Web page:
Net closes on Yemen parcel bomb suspects

Yemeni security forces have searched two central provinces in the hunt for the ringleaders of the failed plot to place parcel bombs on two US-bound cargo planes.

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SANA'A // Yemeni security forces swept through two central provinces yesterday in the hunt for the ringleaders of the foiled plot to place parcel bombs on two US-bound cargo planes.

As the government of President Ali Abdullah Saleh came under pressure to capture the Saudi bombmakerIbrahim al Asiri and the US-born radical preacher Anwar al Awlaki, who is wanted by US authorities for his links to al Qa'eda, militants blew up an oil pipeline operated by a South Korean firm in southern Yemen.

Yemeni authorities yesterday put al Awlaki on trial in his absence. He has also been linked to the failed bombing of a US-bound plane in December 2009 that was claimed by Yemen's al Qa'eda wing, and he is thought to be in southern Yemen.

"Asiri is believed to be hiding and moving with senior al Qa'eda elements such as the Yemen al Qa'eda leader Nasser al Wahayshi. Security intelligence are still tracking them down to exactly identify their whereabouts," a Yemeni security official said.

"The campaign includes intensive intelligence and military work," he added. Security forces had been deployed to the two provinces of Maarib and Shabwa, and were working to seal off some areas. Maarib and Shabwa are known for their impenetrable deserts. Shabwa is in central Yemen and borders the Arabian Sea, while Maarib is in the west.

The two parcel bombs were intercepted last week on cargo planes in England and Dubai and are thought to be the work of al Qa'eda's Yemen-based arm, al Qa'eda in the Arabian Peninsula (AQAP). The bombs were hidden in printer toner cartridges and would have been powerful enough to destroy the planes carrying them, Britain said.

The plot was uncovered after a tip-off by intelligence officers in Saudi Arabia based on information obtained from an al Qa'eda defector. Barack Obama, the US president, placed a personal call to King Abdullah of Saudi Arabia at the weekend to express his "strong appreciation for the critical role played by Saudi counterterrorism officials".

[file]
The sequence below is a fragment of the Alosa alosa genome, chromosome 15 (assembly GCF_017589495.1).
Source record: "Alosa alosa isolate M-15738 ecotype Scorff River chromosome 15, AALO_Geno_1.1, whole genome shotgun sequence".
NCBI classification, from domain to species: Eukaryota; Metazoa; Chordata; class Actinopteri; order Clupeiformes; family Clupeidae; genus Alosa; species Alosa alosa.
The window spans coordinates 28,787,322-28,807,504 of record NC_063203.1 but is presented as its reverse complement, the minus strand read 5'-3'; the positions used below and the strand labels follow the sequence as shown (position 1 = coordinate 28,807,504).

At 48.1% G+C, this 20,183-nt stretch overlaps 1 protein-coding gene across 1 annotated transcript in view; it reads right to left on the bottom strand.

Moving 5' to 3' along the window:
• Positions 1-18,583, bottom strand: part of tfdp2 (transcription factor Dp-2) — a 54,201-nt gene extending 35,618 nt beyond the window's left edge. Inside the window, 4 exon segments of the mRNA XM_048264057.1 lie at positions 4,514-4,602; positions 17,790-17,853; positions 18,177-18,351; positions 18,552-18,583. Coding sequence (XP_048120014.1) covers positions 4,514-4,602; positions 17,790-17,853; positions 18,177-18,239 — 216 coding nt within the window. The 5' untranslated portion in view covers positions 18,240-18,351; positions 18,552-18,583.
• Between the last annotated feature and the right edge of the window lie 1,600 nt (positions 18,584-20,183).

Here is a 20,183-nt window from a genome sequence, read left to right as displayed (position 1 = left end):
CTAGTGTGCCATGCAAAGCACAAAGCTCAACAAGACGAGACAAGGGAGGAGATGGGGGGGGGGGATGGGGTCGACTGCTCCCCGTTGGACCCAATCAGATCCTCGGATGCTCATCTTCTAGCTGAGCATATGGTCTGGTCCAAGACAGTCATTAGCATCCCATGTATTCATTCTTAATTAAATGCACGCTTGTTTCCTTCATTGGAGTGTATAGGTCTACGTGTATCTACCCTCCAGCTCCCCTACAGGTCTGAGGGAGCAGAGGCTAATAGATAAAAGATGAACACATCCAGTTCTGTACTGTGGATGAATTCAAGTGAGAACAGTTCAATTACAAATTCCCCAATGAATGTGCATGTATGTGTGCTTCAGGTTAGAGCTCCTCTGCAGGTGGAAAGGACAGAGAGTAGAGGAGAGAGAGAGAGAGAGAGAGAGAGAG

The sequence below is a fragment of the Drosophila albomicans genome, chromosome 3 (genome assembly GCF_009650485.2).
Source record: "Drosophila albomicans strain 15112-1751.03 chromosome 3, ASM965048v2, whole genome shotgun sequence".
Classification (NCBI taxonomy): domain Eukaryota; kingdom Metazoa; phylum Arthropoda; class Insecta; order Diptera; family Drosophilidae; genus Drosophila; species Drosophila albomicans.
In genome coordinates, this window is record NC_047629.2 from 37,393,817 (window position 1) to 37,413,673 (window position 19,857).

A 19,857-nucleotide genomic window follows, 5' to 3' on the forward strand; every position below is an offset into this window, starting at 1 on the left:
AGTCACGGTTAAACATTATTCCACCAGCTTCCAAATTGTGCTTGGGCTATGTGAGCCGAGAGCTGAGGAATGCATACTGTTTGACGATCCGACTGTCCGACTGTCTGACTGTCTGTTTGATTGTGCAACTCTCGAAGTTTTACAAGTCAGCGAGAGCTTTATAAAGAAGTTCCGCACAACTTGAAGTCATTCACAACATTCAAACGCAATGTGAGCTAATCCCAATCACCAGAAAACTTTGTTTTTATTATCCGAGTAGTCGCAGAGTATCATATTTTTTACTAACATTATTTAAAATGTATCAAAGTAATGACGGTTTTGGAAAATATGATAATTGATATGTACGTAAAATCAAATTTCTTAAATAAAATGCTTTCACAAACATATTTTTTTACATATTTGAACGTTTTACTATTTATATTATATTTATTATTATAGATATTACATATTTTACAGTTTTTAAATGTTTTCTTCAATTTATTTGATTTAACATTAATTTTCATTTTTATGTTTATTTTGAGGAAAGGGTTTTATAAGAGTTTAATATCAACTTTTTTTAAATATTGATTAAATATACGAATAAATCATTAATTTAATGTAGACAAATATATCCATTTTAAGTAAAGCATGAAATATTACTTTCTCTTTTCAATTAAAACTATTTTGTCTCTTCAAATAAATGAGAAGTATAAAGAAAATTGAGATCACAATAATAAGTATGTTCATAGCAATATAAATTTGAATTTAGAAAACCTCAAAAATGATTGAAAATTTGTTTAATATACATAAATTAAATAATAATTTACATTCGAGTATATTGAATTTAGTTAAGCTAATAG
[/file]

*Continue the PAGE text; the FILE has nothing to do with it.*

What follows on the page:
The US Treasury Department has blacklisted al Awlaki as a "specially designated global terrorist". This year the Obama administration authorised the CIA to capture or kill him.

In a special security court in Sana'a yesterday, al Awlaki was charged with belonging to a terrorist group and plotting to kill foreigners.

The charges were laid during the trial of Hisham Mohammed Asem, 19, who denies killing a French citizen last month at the Sana'a office of Austria's largest industrial company, the oil and chemicals group OMV AG. A British national was wounded in the attack.

Last week’s bomb plot deepened western security fears focused on Yemen after AQAP claimed responsibility for a suicide bomb that Saudi Arabia’s security chief narrowly survived in August 2009 and the foiled Christmas Day attack on a plane bound for Detroit.

The Obama administration has increased funding for Yemen this year, providing US$150 million (Dh551 million) in military assistance alone.

Unmanned American drone aircraft gather information about militants and have occasionally fired missiles at them, although neither Washington nor Sana’a is keen to admit this.

Joint US-Yemeni security operations in the past year have failed to kill or capture AQAP’s top leadership.

The muscular approach risks provoking a fierce backlash among Yemenis already deeply hostile to the US invasions of Iraq and Afghanistan and to Washington’s support for Israel.

In a fresh development, US media said that American intelligence officials tracked several shipments of household goods from Yemen to Chicago in September and considered that the parcels might be a dry run for the attack.

Intelligence officials believe the tracking of the shipments may have been used to plan the route and timing for last week’s two parcel bombs.

* With additional reporting by Reuters